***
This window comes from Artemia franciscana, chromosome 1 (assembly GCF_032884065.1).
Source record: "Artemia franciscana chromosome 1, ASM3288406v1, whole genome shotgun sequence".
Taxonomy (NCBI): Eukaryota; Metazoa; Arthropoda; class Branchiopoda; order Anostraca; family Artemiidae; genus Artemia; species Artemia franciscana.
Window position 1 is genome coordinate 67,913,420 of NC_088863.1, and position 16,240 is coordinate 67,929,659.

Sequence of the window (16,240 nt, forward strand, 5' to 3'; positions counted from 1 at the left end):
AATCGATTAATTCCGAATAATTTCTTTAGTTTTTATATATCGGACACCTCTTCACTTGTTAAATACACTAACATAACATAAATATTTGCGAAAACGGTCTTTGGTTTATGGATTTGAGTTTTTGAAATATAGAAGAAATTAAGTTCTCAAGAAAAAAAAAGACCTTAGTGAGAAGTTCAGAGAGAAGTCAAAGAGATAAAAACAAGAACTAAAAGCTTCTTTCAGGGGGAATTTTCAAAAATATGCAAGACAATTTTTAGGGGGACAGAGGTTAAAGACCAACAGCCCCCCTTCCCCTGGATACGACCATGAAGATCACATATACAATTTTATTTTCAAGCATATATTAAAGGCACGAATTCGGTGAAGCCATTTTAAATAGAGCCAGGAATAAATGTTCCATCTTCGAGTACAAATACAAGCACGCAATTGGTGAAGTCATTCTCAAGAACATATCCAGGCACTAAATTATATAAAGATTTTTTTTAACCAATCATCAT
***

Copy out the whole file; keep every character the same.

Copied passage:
This window comes from Artemia franciscana, chromosome 1 (assembly GCF_032884065.1).
Source record: "Artemia franciscana chromosome 1, ASM3288406v1, whole genome shotgun sequence".
Taxonomy (NCBI): Eukaryota; Metazoa; Arthropoda; class Branchiopoda; order Anostraca; family Artemiidae; genus Artemia; species Artemia franciscana.
Window position 1 is genome coordinate 67,913,420 of NC_088863.1, and position 16,240 is coordinate 67,929,659.

Sequence of the window (16,240 nt, forward strand, 5' to 3'; positions counted from 1 at the left end):
AATCGATTAATTCCGAATAATTTCTTTAGTTTTTATATATCGGACACCTCTTCACTTGTTAAATACACTAACATAACATAAATATTTGCGAAAACGGTCTTTGGTTTATGGATTTGAGTTTTTGAAATATAGAAGAAATTAAGTTCTCAAGAAAAAAAAAGACCTTAGTGAGAAGTTCAGAGAGAAGTCAAAGAGATAAAAACAAGAACTAAAAGCTTCTTTCAGGGGGAATTTTCAAAAATATGCAAGACAATTTTTAGGGGGACAGAGGTTAAAGACCAACAGCCCCCCTTCCCCTGGATACGACCATGAAGATCACATATACAATTTTATTTTCAAGCATATATTAAAGGCACGAATTCGGTGAAGCCATTTTAAATAGAGCCAGGAATAAATGTTCCATCTTCGAGTACAAATACAAGCACGCAATTGGTGAAGTCATTCTCAAGAACATATCCAGGCACTAAATTATATAAAGATTTTTTTTAACCAATCATCAT